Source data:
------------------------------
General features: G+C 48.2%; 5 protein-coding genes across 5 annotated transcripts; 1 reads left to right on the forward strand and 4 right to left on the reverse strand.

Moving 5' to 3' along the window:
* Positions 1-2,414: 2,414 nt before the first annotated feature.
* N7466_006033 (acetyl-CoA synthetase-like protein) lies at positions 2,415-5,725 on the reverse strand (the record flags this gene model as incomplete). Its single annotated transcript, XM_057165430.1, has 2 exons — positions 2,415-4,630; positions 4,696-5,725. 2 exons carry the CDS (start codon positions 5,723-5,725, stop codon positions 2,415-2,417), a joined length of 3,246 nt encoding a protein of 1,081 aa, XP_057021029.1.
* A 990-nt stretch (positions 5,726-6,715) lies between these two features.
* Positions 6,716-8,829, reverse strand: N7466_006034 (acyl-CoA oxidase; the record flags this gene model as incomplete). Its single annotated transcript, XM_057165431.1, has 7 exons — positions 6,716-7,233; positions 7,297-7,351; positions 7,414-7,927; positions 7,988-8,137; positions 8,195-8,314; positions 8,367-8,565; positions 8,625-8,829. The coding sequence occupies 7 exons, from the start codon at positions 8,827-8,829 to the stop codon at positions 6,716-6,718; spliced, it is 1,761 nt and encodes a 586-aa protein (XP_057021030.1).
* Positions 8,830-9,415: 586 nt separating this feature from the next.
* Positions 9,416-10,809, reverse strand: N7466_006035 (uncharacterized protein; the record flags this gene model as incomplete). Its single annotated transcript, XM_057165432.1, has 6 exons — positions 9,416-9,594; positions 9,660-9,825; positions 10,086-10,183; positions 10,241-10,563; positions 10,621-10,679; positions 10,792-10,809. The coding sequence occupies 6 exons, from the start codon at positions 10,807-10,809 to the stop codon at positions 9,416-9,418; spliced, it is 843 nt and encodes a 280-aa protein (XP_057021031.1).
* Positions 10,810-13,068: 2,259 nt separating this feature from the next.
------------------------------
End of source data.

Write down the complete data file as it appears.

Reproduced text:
General features: G+C 48.2%; 5 protein-coding genes across 5 annotated transcripts; 1 reads left to right on the forward strand and 4 right to left on the reverse strand.

Moving 5' to 3' along the window:
* Positions 1-2,414: 2,414 nt before the first annotated feature.
* N7466_006033 (acetyl-CoA synthetase-like protein) lies at positions 2,415-5,725 on the reverse strand (the record flags this gene model as incomplete). Its single annotated transcript, XM_057165430.1, has 2 exons — positions 2,415-4,630; positions 4,696-5,725. 2 exons carry the CDS (start codon positions 5,723-5,725, stop codon positions 2,415-2,417), a joined length of 3,246 nt encoding a protein of 1,081 aa, XP_057021029.1.
* A 990-nt stretch (positions 5,726-6,715) lies between these two features.
* Positions 6,716-8,829, reverse strand: N7466_006034 (acyl-CoA oxidase; the record flags this gene model as incomplete). Its single annotated transcript, XM_057165431.1, has 7 exons — positions 6,716-7,233; positions 7,297-7,351; positions 7,414-7,927; positions 7,988-8,137; positions 8,195-8,314; positions 8,367-8,565; positions 8,625-8,829. The coding sequence occupies 7 exons, from the start codon at positions 8,827-8,829 to the stop codon at positions 6,716-6,718; spliced, it is 1,761 nt and encodes a 586-aa protein (XP_057021030.1).
* Positions 8,830-9,415: 586 nt separating this feature from the next.
* Positions 9,416-10,809, reverse strand: N7466_006035 (uncharacterized protein; the record flags this gene model as incomplete). Its single annotated transcript, XM_057165432.1, has 6 exons — positions 9,416-9,594; positions 9,660-9,825; positions 10,086-10,183; positions 10,241-10,563; positions 10,621-10,679; positions 10,792-10,809. The coding sequence occupies 6 exons, from the start codon at positions 10,807-10,809 to the stop codon at positions 9,416-9,418; spliced, it is 843 nt and encodes a 280-aa protein (XP_057021031.1).
* Positions 10,810-13,068: 2,259 nt separating this feature from the next.